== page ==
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When I use either artists masking fluid or shop bought masking tape it aaallllways pulls the paper apart. How do I stop that happening or what can I use instead?enter image description here

  • Are you removing the masking material while the paper is still wet and therefore fragile? Perhaps just waiting for it to dry thoroughly will resolidify the paper enough to help it survive the mask removal. – Henry Taylor Sep 30 '18 at 10:59
  • I've tried it dry and wet to see if it was that. I've also tried press it down not as hard (if that makes sense) but the obvious happens 😂 – Shauna Woodrup Sep 30 '18 at 15:35
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7 tips for working with masking fluid, from Artists & Illustrators

I use a great deal of water, sometimes pouring colour onto the paper from a small jar and then responding to its progress with further washes as it begins to dry.

I normally apply masking fluid to protect small, relatively complex shapes.

Masking fluid is often a difficult medium. sometimes to the extent that artists give up on it. However by following these tips the ‘difficulties’ can quite easily be overcome.

  1. Plan thoroughly. To get the most out of masking fluid, it should be considered very carefully at the planning stage of a painting. In most cases it is applied before any paint comes into contact with the paper. The marks made and therefore consequently left by the masking fluid on its removal have to be carefully appraised. It might help to think of it not as masking fluid but as ‘white paint’. I considered the placement of paint but has taken a less than considered approach to the application of the masking fluid. A badly planned and poorly applied area of masking fluid can have as damaging effect to a painting as a poorly painted passage and can leave the painting in ruins.
  2. Dilute to taste. Through experience, I have learnt that sometimes masking fluid can be too thick if used straight from the bottle. I often water it down to aid the flow of the masking fluid onto the paper, which is useful for creating finer lines or more finely spattered .
  3. Test the masking fluid on some sample scraps of your intended watercolour paper. If the paper used is a soft paper, the masking fluid might pull at the paper when it is removed. It might be advantageous to dilute the masking fluid with water, as this would exert less of a pull on the paper.
  4. Handle with care. Never shake the bottle up.
  5. Don't work wet. Make certain that the paper is thoroughly dry before applying the masking fluid, otherwise you run the risk of the masking fluid penetrating the top layer of the paper. This could result in the paper being torn when the masking fluid is removed.
  6. Always leave the masking fluid to dry fully before over-painting too. To check this, carefully touch the masking fluid with your finger tip.
  7. Remove it carefully. Some artists use a soft rubber to remove the masking fluid from the paper. I remove it by gently rubbing with my fingertips.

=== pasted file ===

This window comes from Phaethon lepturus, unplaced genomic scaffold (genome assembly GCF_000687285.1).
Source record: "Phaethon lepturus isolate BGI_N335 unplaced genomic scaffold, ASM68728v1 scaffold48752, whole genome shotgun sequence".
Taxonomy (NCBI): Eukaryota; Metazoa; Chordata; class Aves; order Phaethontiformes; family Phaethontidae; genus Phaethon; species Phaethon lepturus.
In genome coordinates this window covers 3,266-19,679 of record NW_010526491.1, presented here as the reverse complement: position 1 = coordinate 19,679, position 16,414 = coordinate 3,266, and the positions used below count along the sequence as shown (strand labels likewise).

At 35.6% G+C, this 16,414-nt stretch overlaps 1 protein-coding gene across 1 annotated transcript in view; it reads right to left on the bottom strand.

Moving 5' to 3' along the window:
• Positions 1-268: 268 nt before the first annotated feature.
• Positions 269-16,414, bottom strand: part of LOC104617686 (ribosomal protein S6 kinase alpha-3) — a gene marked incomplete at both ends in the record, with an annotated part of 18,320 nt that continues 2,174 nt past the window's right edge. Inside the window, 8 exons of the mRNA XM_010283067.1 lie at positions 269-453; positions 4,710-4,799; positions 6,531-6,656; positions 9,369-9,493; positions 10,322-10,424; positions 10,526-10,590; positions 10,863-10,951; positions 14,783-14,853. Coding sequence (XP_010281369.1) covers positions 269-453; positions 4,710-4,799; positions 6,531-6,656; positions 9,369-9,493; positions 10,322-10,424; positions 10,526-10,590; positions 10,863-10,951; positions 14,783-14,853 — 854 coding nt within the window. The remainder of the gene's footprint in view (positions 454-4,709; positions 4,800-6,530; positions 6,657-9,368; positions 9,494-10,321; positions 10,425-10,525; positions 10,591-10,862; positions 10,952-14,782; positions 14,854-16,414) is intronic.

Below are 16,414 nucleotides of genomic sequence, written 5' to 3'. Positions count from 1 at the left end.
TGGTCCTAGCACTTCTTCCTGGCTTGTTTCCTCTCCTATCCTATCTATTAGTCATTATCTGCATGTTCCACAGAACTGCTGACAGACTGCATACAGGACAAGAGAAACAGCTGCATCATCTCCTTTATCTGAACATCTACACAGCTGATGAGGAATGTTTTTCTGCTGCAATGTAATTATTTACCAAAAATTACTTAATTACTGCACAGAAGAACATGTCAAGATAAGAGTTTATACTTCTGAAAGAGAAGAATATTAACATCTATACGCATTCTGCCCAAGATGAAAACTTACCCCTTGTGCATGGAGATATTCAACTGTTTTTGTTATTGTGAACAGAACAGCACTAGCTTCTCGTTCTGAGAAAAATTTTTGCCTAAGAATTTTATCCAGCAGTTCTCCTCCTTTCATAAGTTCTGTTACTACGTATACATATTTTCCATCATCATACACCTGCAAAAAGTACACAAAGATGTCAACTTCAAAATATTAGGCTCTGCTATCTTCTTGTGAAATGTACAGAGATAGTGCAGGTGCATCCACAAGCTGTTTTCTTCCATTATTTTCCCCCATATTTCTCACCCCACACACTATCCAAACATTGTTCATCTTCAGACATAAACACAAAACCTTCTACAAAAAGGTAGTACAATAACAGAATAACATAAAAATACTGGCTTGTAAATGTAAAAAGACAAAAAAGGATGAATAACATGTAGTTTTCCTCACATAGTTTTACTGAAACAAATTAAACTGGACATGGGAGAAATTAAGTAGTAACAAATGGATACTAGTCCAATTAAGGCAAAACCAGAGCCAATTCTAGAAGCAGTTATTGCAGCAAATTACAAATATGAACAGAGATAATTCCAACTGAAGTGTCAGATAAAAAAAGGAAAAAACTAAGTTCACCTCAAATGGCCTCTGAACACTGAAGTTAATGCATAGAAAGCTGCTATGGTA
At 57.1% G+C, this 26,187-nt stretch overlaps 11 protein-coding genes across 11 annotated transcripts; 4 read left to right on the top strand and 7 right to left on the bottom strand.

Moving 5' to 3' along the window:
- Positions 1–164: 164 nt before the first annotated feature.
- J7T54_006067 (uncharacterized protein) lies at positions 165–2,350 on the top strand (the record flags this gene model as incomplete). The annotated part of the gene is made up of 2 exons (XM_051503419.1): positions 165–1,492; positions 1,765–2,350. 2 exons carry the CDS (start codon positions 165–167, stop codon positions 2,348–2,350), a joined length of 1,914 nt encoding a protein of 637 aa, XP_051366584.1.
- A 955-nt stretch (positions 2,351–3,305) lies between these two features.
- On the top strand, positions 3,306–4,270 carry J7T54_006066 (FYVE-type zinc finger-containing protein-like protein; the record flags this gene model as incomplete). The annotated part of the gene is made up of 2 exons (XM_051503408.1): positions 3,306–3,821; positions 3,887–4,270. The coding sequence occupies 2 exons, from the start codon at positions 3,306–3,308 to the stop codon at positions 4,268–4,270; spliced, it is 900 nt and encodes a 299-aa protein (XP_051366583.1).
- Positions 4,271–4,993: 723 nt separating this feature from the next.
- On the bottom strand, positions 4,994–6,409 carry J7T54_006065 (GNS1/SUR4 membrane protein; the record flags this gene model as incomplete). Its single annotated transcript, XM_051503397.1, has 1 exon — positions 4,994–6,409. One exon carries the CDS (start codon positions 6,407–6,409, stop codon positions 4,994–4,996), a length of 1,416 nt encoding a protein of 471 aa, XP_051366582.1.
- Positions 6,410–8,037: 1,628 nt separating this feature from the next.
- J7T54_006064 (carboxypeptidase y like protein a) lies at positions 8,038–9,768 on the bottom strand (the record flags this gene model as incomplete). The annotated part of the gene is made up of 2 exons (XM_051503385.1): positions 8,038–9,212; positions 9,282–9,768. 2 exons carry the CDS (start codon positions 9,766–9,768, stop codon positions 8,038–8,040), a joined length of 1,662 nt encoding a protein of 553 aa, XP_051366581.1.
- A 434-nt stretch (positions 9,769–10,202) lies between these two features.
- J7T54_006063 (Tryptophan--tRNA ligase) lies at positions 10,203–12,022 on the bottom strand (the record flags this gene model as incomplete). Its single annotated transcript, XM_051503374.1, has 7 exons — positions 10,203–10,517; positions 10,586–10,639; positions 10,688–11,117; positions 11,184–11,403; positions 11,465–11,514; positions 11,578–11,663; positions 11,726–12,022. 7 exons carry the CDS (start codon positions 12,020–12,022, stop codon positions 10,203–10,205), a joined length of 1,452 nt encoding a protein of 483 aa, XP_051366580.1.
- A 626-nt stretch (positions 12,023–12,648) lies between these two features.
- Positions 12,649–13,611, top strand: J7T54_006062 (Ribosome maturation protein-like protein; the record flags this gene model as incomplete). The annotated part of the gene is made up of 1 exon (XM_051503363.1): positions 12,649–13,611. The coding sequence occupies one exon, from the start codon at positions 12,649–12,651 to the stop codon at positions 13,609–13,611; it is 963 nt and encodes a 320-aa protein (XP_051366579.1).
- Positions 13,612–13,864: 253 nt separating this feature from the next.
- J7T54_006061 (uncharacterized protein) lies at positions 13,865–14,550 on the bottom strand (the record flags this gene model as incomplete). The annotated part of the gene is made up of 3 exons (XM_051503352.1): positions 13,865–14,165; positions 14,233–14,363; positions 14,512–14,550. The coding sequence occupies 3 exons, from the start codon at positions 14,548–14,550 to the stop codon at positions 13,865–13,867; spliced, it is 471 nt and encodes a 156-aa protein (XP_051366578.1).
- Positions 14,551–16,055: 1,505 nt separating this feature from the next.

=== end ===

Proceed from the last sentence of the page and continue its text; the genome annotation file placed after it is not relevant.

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  • B.Martini - there's no need to apologise; generally we edit existing answers rather than creating entirely new ones, but in this case we'll probably just keep this one and delete your old one. I've reformatted your large paragraph into a numbered list for ease of reading, but I could only find 7 distinct tips; I suspect that the first tip is actually three in one, but couldn't work out where to split it. – walrus Oct 5 '18 at 13:52
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    Great answer! Thank you for providing all these details. – Erica Oct 6 '18 at 19:17
  • @B.Martini, as with your other answer that I just edited, copying and pasting answers in general is frowned upon; doing so without attribution is not allowed. Please give credit for any answers that do rely on other sources, and ideally just use them for reference rather than copying and pasting at all. – walrus Oct 11 '18 at 13:36
  • I wonder if it would help to colour underneath the masking fluid spot with white clean crayon? the waxy surface might protect the paper a bit? Not sure, but just a suggestion. Or maybe use white watercolour pencil? – EmRoBeau Oct 29 '18 at 17:24
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Winsor & Newton® Watercolor Medium, Permanent Masking Mediumenter image description here

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  • The person who asked the question specifically mentions that masking fluid such as this is causing them problems; please update your question to address this issue. – walrus Oct 4 '18 at 9:23
  • This looks like it designed to not be removed. Can you help us understand how masking fluid should work? – Erica Oct 4 '18 at 16:12
  • If you no longer want this as an answer, since you've added a new one that's not about permanent fluid, you can [delete] it. It's easy and there's no penalties associated with that. Happens all the time – user24 Oct 5 '18 at 19:47
  • It is designed to be removed it needs to completely dry. As well as the painting especially the area around the masking. When you get ready to remove just be careful and move slow. – B.Martini Oct 9 '18 at 5:40
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    It specifically says "Non Removable" and "Permanent"... – walrus Oct 11 '18 at 13:40

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